It was on one of his casual floats through this environment that Foster came across an octopus. He was initially drawn to this creature because it had used its eight tentacles to collect and grasp an assortment of empty shells, thus camouflaging itself either for protection from predators or because it hid her (the animal was female, though the film never tells us how you sex an cephalopod) from her intended prey.

In any case, Foster was intrigued enough by this sophisticated behavior (a mollusk employing tools?) to seek out the octopus on subsequent dives. He found her den beneath a rock shelf and decided to return every day to study this magnificent alien creature.

Just as important, he was moved to pick up his underwater camera and record these adventures.

Other documentarists have obsessed over the astonishing properties of octopi…for instance, their ability to instantaneously change the color and texture of their skin to blend in with their environment, or to compress their bodies to slip through tiny cracks. Or their multiple brains (a couple in the head, others in the arms).

But for Foster, who recalls his experiences in an awed whisper that suggests some sort of religious conversion, this becomes much more than a case of detached scientific observation.  At one point the octopus — he never gives it a name, thank God — becomes so accustomed to Foster’s presence that it sends out a slender tentacle to wrap around his finger, eventually clutching/stroking his limbs in a case of exploration that soon evolves into, well, a friendship.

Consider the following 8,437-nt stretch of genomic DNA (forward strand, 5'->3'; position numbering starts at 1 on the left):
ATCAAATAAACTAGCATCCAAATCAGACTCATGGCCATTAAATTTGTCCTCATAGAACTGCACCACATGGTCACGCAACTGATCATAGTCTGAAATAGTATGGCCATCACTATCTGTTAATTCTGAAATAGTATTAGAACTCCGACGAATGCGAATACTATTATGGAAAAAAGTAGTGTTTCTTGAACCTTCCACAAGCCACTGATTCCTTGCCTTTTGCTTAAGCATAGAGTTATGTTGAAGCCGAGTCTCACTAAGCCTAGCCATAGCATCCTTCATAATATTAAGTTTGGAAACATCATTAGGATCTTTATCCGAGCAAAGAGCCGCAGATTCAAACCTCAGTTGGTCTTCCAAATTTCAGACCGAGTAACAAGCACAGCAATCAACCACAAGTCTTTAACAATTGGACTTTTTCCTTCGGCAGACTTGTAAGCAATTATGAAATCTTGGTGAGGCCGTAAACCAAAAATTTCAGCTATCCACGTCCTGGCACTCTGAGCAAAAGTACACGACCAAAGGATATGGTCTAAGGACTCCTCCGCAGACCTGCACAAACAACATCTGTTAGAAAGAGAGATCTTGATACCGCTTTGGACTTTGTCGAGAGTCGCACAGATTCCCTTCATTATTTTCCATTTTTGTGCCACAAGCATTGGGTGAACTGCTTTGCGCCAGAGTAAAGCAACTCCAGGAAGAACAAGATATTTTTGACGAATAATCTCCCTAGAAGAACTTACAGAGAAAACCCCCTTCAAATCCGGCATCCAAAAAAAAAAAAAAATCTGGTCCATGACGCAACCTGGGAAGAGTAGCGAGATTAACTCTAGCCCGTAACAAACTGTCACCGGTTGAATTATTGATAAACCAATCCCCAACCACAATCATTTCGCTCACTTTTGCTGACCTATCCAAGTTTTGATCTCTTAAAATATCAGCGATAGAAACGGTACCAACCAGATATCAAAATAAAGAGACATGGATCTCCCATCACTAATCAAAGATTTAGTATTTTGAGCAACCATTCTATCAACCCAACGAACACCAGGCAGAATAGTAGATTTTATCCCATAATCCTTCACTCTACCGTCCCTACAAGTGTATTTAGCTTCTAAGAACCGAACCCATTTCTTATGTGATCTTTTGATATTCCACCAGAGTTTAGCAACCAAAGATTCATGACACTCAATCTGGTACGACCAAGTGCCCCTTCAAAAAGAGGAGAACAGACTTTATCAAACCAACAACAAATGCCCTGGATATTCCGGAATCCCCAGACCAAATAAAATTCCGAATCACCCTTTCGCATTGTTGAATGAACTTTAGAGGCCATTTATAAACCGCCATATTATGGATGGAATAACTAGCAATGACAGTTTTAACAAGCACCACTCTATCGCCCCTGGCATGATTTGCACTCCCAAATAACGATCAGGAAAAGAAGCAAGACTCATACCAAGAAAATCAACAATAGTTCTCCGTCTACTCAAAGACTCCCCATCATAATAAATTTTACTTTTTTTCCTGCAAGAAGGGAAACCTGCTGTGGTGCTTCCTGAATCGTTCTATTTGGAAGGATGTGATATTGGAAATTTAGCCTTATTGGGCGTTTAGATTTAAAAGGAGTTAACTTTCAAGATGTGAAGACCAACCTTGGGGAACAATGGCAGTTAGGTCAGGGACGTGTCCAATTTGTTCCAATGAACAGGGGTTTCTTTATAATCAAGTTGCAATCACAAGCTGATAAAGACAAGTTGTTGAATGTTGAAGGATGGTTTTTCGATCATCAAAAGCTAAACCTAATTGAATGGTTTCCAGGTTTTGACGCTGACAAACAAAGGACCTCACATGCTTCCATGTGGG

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“ALONE” My rating: B (Available on demand on Sept. 18)

96 minutes | No MPAA rating

The woman-in-peril plot has been so overdone that we’re due for an industry-wide embargo.

Before that happens, though, I’m happy to have seen “Alone,” John Hyams’ superior thriller that with a minimum of fuss leaves the nerves tingling.

We meet Jessica (Jules Willcox) packing up her belongings in a U-Haul trailer. She’s leaving Portland; her destination isn’t disclosed, not even to her parents who dun her with phone calls. Basically she heads northeast, into the wilderness.

The first hint that things might not go well comes on the first day when she is nearly run off the road by a jerk in a Jeep.  (Echoes of Spielberg’s “Duel.”)

Next morning, as she’s preparing to pull out from the motel where she spent the night, Jessica is approached by a stranger (Marc Menchacha) who announced he wants to apologize.

This doofus-looking dude (sandy Fu-Manchu ‘stache, oversized aviator glasses) tries to start up a friendly conversation but Jessica wisely isn’t having any of it. She’s suspicious even of the sling in which he keeps one of  his arms.

But getting rid of the guy is a problem. In the wee hours he shows up at a highway rest stop where she’s taking a break; when she gets back on the road she discovers that one of her tires has been slashed.

Nervous yet?

All this has been pulled off by director Hyams and screenwriter Mattias Olsson with a minimum of dialogue. In fact, with the exception of a few voices on the telephone this is a two-person movie.

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“H IS FOR HAPPINESS”  My rating: B- (Available Sept. 18 on VOD/digital)

98 minutes | No MPAA rating

The Aussie “H Is for Happiness” aspires to the quirky uplift of “Amelie,” only for the tweener crowd.

Every now and then it gets there.

John Sheedy’s film is set in a postcard pretty town that seems timeless despite the very modern wind turbines that dot the landscape. It’s the sort of place where kids can run free, playing in the nearby forests and ranging far and wide on their bikes without fear.  We never see a cop, probably because they’d be superfluous.